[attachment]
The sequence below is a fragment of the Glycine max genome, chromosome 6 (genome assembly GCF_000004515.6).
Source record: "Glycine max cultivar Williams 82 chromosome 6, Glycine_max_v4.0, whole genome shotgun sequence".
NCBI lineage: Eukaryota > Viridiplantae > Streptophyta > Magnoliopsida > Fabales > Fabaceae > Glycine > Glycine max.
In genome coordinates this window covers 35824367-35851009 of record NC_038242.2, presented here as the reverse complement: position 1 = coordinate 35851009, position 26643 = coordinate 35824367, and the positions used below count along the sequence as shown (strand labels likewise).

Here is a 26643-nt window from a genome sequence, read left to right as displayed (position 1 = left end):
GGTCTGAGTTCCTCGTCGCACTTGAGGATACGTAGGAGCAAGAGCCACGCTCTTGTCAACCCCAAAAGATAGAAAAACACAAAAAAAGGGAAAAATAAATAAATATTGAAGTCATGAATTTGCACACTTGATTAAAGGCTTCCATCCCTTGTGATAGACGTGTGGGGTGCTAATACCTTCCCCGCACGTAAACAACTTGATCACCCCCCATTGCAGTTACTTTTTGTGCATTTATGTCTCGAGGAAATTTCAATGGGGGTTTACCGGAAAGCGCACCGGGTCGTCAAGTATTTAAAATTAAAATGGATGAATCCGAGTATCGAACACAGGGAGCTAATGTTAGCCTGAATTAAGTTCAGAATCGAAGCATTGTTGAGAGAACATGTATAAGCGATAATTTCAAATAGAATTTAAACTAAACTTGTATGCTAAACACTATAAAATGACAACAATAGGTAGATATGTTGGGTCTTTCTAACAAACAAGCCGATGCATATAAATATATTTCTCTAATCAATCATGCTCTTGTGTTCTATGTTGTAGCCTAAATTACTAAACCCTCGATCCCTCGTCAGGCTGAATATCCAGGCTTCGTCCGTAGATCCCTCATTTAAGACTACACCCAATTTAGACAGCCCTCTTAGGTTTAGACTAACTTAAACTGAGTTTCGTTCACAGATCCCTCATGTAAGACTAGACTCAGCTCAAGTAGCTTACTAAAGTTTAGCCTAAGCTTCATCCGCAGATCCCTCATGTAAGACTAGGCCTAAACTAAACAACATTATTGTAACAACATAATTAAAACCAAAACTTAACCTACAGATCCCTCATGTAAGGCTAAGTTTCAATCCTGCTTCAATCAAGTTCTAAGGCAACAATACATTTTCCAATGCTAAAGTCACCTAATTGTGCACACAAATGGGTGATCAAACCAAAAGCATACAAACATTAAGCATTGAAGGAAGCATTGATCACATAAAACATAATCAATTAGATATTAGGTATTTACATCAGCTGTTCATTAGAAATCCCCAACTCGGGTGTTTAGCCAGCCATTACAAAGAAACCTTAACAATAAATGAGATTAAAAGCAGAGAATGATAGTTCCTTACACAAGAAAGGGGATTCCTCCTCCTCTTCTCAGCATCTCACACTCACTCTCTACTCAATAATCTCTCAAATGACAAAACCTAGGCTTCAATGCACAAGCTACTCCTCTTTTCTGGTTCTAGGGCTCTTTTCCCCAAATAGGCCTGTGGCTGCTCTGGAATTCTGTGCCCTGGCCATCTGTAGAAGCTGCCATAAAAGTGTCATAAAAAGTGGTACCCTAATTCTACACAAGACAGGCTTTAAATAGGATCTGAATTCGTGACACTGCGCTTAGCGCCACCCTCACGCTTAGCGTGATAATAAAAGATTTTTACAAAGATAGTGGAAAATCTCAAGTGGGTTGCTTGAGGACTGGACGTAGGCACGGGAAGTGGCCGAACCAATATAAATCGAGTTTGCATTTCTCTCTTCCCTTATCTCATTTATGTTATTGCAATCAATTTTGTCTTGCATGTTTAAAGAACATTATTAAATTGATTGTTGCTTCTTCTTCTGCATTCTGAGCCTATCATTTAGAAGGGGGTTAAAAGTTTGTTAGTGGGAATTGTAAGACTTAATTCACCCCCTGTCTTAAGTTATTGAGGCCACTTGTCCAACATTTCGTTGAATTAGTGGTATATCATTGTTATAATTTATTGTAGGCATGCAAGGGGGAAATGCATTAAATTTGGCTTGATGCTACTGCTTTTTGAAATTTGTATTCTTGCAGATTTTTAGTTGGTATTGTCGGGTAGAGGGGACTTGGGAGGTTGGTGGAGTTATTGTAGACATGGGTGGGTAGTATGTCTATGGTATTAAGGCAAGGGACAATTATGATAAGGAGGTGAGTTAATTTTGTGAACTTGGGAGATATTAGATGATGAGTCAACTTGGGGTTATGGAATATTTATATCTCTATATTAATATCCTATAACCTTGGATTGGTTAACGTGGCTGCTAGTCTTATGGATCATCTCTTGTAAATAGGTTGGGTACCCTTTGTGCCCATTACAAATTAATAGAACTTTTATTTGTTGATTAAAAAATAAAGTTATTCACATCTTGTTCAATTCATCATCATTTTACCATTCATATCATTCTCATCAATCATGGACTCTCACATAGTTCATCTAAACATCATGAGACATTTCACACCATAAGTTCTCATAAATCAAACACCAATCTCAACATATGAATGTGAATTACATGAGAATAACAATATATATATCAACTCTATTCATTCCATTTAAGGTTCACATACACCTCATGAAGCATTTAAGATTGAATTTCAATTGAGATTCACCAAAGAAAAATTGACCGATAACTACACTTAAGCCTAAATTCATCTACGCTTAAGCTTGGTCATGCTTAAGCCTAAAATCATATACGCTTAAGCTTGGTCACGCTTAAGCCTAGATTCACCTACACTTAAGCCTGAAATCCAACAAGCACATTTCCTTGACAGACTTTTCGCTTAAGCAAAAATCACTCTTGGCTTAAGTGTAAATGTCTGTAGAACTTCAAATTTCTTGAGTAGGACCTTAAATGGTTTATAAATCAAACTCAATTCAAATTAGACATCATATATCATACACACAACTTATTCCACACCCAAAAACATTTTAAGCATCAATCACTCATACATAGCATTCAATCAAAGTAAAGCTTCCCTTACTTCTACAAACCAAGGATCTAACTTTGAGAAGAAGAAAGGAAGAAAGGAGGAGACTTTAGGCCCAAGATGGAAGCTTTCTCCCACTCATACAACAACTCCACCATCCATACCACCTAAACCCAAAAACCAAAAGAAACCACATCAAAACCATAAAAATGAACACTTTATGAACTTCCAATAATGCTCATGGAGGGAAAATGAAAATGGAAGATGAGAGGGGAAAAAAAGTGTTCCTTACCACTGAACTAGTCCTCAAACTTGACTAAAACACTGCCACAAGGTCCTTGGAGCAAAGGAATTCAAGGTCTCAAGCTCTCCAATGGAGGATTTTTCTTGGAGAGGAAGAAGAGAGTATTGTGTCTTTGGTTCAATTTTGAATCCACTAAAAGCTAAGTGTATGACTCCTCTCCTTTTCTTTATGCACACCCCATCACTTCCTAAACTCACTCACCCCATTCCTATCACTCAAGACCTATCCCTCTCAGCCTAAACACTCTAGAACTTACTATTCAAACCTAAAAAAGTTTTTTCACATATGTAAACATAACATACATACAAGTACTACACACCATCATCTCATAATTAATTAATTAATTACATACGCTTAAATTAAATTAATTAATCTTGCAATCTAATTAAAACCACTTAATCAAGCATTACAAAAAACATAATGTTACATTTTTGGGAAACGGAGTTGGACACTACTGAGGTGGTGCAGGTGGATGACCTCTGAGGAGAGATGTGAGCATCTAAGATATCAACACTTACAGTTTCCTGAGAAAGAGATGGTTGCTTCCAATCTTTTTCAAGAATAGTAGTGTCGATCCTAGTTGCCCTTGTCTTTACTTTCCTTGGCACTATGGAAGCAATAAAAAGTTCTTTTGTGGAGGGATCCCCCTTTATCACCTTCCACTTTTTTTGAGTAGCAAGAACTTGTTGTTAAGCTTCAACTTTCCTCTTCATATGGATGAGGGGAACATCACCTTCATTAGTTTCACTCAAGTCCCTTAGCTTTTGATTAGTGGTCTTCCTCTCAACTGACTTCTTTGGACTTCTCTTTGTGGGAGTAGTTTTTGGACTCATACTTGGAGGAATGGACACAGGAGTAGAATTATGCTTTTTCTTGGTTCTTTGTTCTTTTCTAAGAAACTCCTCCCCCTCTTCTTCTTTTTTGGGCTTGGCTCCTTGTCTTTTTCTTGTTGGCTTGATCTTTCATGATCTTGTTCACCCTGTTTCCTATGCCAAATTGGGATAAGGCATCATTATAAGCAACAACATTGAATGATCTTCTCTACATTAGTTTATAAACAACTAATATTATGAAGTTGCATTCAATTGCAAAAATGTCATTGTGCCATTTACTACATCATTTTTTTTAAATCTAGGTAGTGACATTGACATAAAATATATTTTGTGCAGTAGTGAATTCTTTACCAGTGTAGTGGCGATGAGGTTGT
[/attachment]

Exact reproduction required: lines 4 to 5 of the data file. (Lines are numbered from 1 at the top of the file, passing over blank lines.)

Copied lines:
In genome coordinates this window covers 35824367-35851009 of record NC_038242.2, presented here as the reverse complement: position 1 = coordinate 35851009, position 26643 = coordinate 35824367, and the positions used below count along the sequence as shown (strand labels likewise).

Here is a 26643-nt window from a genome sequence, read left to right as displayed (position 1 = left end):